To cover his bases further, Siow Ling sought to ensure that his technique would not pose difficulties with feeding the machine sticky chemicals, which could form clogs in nozzles or cartridges. All the required materials are easy to find, because they are regularly used in FDM printers.
"The 3D-printing part of this technology does not require us to feed our own formulated materials into the 3D printer," Siow Ling said. "Our molding method completely circumvented any problem relating to feeding and extruding materials into and out of the 3D printer."
Their proposed 3D-printed mold for the pill casing can control dosage by adjusting height and therefore capacity, but it can also offer personalized medication release time, which hasn't been achieved before. The latter is done through Siow Ling's novel geometric shape concept.
First, a custom mold is created from common 3D-printing material, ABS or PLA filaments. The mold serves as a template for the casing, and gives the product a designated geometric shape. The shape comes into play once the pill enters the body.
After the mold is formed, it's filled with a soluble and biodegradable pill casing called PDMS, which has already been approved by the U.S. Food and Drug Administration. It's placed in the mold in a liquefied state before being left alone to solidify.
When completed, the custom PDMS casing will have a cavity shape that is complementary to the geometric shape in the original printed template.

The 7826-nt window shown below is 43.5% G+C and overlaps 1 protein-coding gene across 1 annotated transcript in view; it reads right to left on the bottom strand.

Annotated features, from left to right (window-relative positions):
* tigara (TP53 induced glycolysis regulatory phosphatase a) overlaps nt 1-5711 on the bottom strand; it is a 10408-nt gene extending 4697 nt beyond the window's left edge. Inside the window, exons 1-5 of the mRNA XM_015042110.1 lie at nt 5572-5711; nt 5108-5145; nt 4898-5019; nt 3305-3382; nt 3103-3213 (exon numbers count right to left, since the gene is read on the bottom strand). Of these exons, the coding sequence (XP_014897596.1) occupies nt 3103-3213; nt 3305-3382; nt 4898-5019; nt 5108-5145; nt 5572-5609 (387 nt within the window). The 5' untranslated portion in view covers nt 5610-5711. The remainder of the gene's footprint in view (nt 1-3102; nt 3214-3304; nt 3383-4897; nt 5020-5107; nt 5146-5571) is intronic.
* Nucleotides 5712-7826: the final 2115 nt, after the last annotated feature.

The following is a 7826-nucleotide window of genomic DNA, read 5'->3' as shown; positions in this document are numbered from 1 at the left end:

Because each casing has a unique geometric cut-out exclusively on one side of the casing, only the area beneath it that contains the drug would be exposed to the body after the pill is ingested. Dissolution happens in 2D and the shape limits the way the drug is released.
Any geometric shape can be chosen, depending on a patient's needs.
The researchers say a controlled release is necessary because most extended-release medication dissolves at a quickening rate in the body, but sometimes one might need the opposite effect. And in other cases, it could be important for the pulse of the release profile to match the body's rhythm, for example in hormone therapy.
"Another important biological difference is the activity and strength of hormones in individuals that would require a customized medication," said Siow Ling.
Each pill can also combine a few drugs within its casing, giving the new technology the potential to make it significantly easier to manage scheduling for those individuals who need several medications each day.
The paper, "Customizable drug tablets with constant release profiles via 3D printing technology," published in the April edition of the International Journal of Pharmaceutics, was authored by Yan Jie Neriah Tan, Wai Pong Yong, Han Rou Low, Teng Shuen Ernest Lim, Yajuan Sun, Jonathan Zhi En Wong and Siowling Soh, National University of Singapore; and Jaspreet Singh Kochharb and Jayant Khanolkar, Procter & Gamble International.